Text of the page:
Top Ten Hitters for Average

Where does Evans rank after a career year?

Inside Pitch continues its series of rankings, this time breaking down the top ten hitters for average across the farm. This list incorporates the top ten hitters who project to best hitters for average at the Major League level.

10. Sean McCraw: McCraw's offense really came on strong last season, despite a batting average that hovered around .270 between Savannah and St. Lucie. A quadriceps injury really prevented him from maintaining good stability in the batter's box, but he nonetheless built a strong approach at the plate that allowed him steady his swing and find a stroke back up the middle and to the opposite field. As he strengthens his lower half, his contact should become more consistent as he is already an intelligent hitter who displays good patience.

9. Jose Jimenez: The 20-year-old third baseman got his first taste of ball in the states after two very productive seasons in the Dominican Summer League [2006] and the Arizona League [2005]. With Kingsport last summer, he displayed good power by knocking seven home runs and driving in 41 runs, but more importantly he hit .309 [58-for-188] which mirrored the same average he posted with the DSL Mets. Jimenez has an easy swing which allows him to fight off pitches, extend at-bats and make good contact. The consistency he has shown so far is a trait that should have Jimenez's name rise from relative obscurity next season and beyond.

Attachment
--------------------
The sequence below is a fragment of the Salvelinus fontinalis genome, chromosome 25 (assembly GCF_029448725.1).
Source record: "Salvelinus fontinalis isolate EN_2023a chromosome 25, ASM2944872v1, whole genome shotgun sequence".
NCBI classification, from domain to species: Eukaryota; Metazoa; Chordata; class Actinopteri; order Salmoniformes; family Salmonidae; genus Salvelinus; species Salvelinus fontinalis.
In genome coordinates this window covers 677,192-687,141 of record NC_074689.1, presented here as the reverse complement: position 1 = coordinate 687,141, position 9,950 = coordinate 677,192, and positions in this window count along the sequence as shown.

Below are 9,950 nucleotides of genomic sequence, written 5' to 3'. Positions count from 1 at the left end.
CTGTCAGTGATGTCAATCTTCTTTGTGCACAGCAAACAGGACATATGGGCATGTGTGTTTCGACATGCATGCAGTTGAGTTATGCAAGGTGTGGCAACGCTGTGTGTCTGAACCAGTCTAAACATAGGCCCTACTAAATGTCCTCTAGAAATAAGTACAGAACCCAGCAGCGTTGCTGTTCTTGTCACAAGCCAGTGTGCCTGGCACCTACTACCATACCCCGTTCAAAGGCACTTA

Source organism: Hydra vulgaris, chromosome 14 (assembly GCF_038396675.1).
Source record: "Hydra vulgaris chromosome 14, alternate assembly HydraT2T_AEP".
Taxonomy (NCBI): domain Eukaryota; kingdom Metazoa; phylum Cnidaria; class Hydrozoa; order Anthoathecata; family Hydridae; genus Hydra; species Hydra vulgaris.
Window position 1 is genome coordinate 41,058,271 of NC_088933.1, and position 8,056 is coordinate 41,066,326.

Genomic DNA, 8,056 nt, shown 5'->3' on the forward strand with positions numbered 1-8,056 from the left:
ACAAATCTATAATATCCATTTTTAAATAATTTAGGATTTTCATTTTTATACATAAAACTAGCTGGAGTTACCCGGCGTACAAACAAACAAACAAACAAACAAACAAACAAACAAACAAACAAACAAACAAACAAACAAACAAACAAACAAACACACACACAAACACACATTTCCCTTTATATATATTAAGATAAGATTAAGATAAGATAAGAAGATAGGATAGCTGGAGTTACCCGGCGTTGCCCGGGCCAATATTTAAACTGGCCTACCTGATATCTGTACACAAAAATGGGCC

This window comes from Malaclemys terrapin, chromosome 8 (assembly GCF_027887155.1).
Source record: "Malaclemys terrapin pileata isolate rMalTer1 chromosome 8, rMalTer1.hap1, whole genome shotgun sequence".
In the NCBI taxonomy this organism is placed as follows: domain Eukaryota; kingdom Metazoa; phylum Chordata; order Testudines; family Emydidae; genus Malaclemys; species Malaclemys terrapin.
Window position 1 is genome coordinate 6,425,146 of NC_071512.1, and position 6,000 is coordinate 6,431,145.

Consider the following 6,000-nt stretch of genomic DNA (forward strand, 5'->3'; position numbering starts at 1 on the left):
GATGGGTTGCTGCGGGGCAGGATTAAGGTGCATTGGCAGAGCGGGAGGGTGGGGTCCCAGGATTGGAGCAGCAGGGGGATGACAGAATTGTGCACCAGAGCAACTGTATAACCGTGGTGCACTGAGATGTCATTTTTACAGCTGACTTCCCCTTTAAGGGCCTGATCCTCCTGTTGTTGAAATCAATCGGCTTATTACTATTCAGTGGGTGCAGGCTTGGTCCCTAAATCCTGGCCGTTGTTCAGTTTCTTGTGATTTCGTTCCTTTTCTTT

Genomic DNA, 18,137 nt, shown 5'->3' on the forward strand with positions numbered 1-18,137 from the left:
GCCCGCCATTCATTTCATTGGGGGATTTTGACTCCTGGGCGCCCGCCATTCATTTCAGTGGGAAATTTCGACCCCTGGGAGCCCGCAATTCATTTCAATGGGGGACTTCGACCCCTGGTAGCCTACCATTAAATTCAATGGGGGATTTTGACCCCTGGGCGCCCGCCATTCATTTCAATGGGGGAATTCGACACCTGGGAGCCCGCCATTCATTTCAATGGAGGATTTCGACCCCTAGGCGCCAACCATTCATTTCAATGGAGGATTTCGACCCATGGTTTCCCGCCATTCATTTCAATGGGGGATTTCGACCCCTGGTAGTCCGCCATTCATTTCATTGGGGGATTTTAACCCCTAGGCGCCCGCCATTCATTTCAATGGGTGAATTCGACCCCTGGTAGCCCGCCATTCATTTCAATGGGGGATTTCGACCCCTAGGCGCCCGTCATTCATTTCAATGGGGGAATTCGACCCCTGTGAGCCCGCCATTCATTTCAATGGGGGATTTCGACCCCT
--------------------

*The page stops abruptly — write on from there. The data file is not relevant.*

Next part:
8. Matt Bouchard: The rookie shortstop had a very eye-opening stay with the Cyclones last summer in which he showed coaches and scouts within the organization that he is a very capable hitter who should only grow more productive in coming years. Though he hit .267 in his first exposure to professional pitching, he should reach higher numbers with more experience because of his ability stay level through the strike zone and consistency to hit balls back through the box. Bouchard knows how to handle the bat and has been on a steady rise ever since his earliest college days.